Those Foreigners Are On Fire: 10 Amazing Nordic Horror Films
Rare Exports: A Christmas Tale: I’ve seen countless critics bash Rare Exports to the North Pole and back. To be honest, I have absolutely no idea why this pic has been so heavily panned. It’s a Christmas themed production that paints the holiday a crimson red. But it does so by completely manipulating all pre-established beliefs and cinematic tropes. Holiday horror films tend to stick to basic ideology; Santa Claus is routinely a menacing antagonist. But this story deviates on a grand scale. An evil Santa isn’t the primary rogue, instead viewers come face to face with a throng of naked elves. And these elves are completely dedicated to creating carnage and ensuring the safety of the long dormant Claus. Can’t have Santa wake to turmoil, after all; let his minions handle the dirty work. The film looks beautiful, the set locations are gorgeous and we get an atypical examination of a legendary character that’s long been perceived as the consummate good guy. How wrong we’ve been! Want a truly eerie Christmas movie to toss in the Blu-ray player? This is it.
Let the Right One In: I do believe this one may have originated in Sweden, but you know what? Fuck it. Close enough. And for the record, it’s a mind boggling piece of work that stands as one of the absolute finest vampire films ever shot. The picture homes in on two outcast youngsters, one of which is a wildly aggressive vampire (well, she’s only wildly aggressive when the hunger comes on), the other a perennial victim of neighborhood bullies. When the two kids become friendly, the film’s bloodsucker notices, and doesn’t take kindly to the torment her little buddy has been subjected to. What’s she do? Slaughter, of course. The atmosphere of this film is as close to unrivaled as possible, and the sheer aesthetics of the film will leave you completely stunned. This is an upper echelon piece of artwork that capitalizes on infectious visuals and an atmospheric impact that you just don’t see too often.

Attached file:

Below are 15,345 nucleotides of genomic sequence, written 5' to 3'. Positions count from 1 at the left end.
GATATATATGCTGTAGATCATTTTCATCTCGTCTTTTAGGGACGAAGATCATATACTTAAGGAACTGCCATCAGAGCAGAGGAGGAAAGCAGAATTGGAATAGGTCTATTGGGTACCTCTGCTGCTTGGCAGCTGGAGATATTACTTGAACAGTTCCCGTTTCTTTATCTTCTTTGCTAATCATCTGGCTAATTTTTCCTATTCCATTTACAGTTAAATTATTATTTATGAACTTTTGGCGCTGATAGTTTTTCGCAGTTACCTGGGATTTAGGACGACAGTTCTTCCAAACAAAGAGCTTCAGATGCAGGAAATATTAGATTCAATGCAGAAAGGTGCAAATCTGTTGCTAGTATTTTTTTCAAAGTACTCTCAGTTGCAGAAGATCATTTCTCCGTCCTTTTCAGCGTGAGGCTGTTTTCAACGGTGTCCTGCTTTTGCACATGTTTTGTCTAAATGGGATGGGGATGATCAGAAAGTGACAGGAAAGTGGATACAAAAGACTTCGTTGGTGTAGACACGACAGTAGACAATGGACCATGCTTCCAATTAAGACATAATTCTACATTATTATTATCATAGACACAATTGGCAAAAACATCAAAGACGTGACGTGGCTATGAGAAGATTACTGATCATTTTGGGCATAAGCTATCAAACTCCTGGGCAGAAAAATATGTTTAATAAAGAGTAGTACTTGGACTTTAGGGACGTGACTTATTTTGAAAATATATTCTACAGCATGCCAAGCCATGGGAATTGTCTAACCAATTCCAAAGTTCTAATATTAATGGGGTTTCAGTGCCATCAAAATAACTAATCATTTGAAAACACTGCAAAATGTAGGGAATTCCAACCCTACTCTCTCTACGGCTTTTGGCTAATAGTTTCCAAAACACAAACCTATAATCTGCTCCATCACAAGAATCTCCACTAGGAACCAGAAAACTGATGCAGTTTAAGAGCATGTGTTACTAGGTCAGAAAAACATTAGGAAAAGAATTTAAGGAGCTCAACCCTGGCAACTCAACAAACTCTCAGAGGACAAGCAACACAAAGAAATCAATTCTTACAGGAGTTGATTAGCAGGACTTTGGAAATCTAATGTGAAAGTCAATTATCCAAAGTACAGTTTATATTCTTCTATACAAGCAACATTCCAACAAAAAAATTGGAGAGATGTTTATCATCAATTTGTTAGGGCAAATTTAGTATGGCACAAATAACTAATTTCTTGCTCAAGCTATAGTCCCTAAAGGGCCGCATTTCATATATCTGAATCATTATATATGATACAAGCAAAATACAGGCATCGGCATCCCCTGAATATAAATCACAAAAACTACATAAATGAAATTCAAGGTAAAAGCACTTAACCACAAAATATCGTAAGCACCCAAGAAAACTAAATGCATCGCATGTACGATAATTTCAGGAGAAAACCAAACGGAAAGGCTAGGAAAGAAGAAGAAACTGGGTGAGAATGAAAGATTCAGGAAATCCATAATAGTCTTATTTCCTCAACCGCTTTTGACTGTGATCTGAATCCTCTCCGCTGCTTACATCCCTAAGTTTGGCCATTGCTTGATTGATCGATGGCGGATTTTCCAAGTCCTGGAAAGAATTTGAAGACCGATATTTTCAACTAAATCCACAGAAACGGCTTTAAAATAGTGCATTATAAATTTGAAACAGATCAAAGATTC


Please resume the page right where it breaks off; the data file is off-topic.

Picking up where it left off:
The Whore: Let’s keep this real straight forward. The Whore is essentially Norway’s answer to I Spit on Your Grave. However, in my personal opinion, it’s vastly superior to the I Spit on Your Grave films. Perhaps a bit less exploitative (I’m really not sure that’s entirely accurate), The Whore gets it right by placing believable and gut wrenching actions in motion. I’m not out to tell you the film is any tamer (for lack of a better word) than its American counter parts, but I will tell you this: somehow, someway – it feels like an immeasurably more refined film. It looks amazing, and perhaps more importantly, it manages to be far more impacting than any of the I Spit on Your Grave pic. Writer/director, Reinert Kiil assembled a picture that refuses to escape the mind. Once you see this one, you just cannot un-see it! Top notch work right here!
The Monitor: First off, I’ve got to confess my steadfast celeb crush on Noomi Rapace. I think she’s gorgeous, powerful and above all, a terrific performer. When this woman fronts a film, I pay full attention. As for The Monitor itself, it’s extremely intriguing. This is a high quality, well-written mystery with some haunting sequences and a few jarring moments. The locale restraints could have worked against the film, but this isn’t one that requires any mammoth setup or grand shooting locations. The Monitor is all about character examination, and the execution pays off big. I don’t feel comfortable labeling this one an outright character study, but it’s damn close, and it’s damn spellbinding despite a basic concept and a razor thin production budget. If you’re into movies that prod the brain and leave you contemplating cinema, The Monitor is a homerun.
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